Take a nutritional fill pill

Melissa Shedden
November 1, 2016

Yes, variety is the spice of life—and one of the keys to a balanced diet. Still, only one in 20 Aussie adults meet the nutritional guidelines for daily intake of fruits and veg, according to the latest ABS research.


In fact, ABS data from 2014-15 shows 50.2% of Australians aged 18 years and over did not meet the guidelines for recommended daily serves of fruit (2 or more serves), while 93% did not meet the guidelines for serves of vegetables (5-6 or more serves for men depending on age, and 5 or more for women).


Eat the rainbow

Experts agree the best source of essential nutrients is whole food. We get a wide variety of nutrients from eating fruits, vegetables, whole grains and healthy fats. But if you accidentally order the chips instead of the salad, on repeat, a multivitamin may be the dietary backup you need. Where supplements, in particular multivitamins, are generally prescribed, is for those who need nutritional support or aren’t managing to eat a nutritionally dense daily diet.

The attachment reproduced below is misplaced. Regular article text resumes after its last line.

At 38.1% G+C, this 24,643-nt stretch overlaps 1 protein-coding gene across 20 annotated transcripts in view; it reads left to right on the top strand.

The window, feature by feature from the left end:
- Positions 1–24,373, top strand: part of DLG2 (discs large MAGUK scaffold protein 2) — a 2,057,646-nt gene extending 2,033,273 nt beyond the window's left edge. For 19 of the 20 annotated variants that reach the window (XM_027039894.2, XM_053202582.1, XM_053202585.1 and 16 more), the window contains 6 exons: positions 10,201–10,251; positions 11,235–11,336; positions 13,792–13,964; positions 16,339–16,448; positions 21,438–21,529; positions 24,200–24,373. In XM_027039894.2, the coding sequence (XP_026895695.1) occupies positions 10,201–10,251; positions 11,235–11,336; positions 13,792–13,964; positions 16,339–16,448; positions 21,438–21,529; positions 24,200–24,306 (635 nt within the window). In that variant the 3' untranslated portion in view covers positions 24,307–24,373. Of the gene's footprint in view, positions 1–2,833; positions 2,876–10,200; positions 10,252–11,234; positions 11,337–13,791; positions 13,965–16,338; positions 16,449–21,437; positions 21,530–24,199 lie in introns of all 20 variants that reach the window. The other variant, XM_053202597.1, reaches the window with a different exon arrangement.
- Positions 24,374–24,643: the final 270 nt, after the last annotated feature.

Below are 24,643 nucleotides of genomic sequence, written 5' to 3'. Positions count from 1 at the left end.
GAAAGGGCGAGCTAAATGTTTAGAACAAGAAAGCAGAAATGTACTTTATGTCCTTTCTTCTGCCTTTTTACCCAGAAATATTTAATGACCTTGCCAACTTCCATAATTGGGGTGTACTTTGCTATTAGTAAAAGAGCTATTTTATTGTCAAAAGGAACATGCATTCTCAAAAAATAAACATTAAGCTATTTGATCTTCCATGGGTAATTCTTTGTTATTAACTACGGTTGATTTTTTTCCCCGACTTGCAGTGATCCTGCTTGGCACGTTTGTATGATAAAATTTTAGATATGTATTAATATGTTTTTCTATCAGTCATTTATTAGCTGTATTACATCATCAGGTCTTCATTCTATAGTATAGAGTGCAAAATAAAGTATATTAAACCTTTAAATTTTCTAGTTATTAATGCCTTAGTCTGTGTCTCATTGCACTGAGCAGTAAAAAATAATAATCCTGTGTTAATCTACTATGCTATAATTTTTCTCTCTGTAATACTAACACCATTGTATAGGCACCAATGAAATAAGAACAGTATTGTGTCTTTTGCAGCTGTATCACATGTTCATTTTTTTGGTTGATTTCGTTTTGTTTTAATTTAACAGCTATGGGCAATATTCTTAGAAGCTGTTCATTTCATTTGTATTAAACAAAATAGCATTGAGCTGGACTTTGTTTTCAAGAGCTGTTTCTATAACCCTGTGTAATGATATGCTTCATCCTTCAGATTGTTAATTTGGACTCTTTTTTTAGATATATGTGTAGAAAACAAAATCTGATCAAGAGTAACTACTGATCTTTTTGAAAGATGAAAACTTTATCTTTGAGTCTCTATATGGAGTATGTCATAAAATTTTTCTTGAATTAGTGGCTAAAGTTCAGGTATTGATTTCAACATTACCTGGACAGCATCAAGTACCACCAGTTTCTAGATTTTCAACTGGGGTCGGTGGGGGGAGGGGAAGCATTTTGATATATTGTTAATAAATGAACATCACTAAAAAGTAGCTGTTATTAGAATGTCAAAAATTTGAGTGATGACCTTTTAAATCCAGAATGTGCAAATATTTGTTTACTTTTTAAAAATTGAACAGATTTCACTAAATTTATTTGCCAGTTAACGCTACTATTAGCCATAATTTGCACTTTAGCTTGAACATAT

What’s in a multivitamin?

The short answer? Vitamins and minerals – with some containing herbs. The long answer? 30 plus ingredients depending on the specific supplement. We’re talking a long and varied list like B vitamins, iodine, biotin, folic acid, magnesium, gingko, green tea, Siberian ginseng, licorice, zinc, vitamin C and ginger. Antioxidants like grape seed are the free-radical-fighting cherry on top.


What does the science say?

While recent general science on multivitamins is inconclusive, a 2012 clinical study of Swisse Men's Ultivite published in the Nutrition Journal showed multivitamins helped improve alertness. Paying attention now? Meanwhile, a 2013 clinical study published in Appetite found multivitamin supplementation supported and maintained a healthy mood balance and energy levels. FYI, the 2013 study which was carried out by Swinburne University was done in healthy young adults aged 20 to 60 years old, over a 16-week period.

Keep in mind, if you take a multivitamin, it can’t substitute a healthy, balanced diet. Foods—particularly fruits, vegetables and whole grains—provide fibre as well as many potentially beneficial compounds not found in any supplement.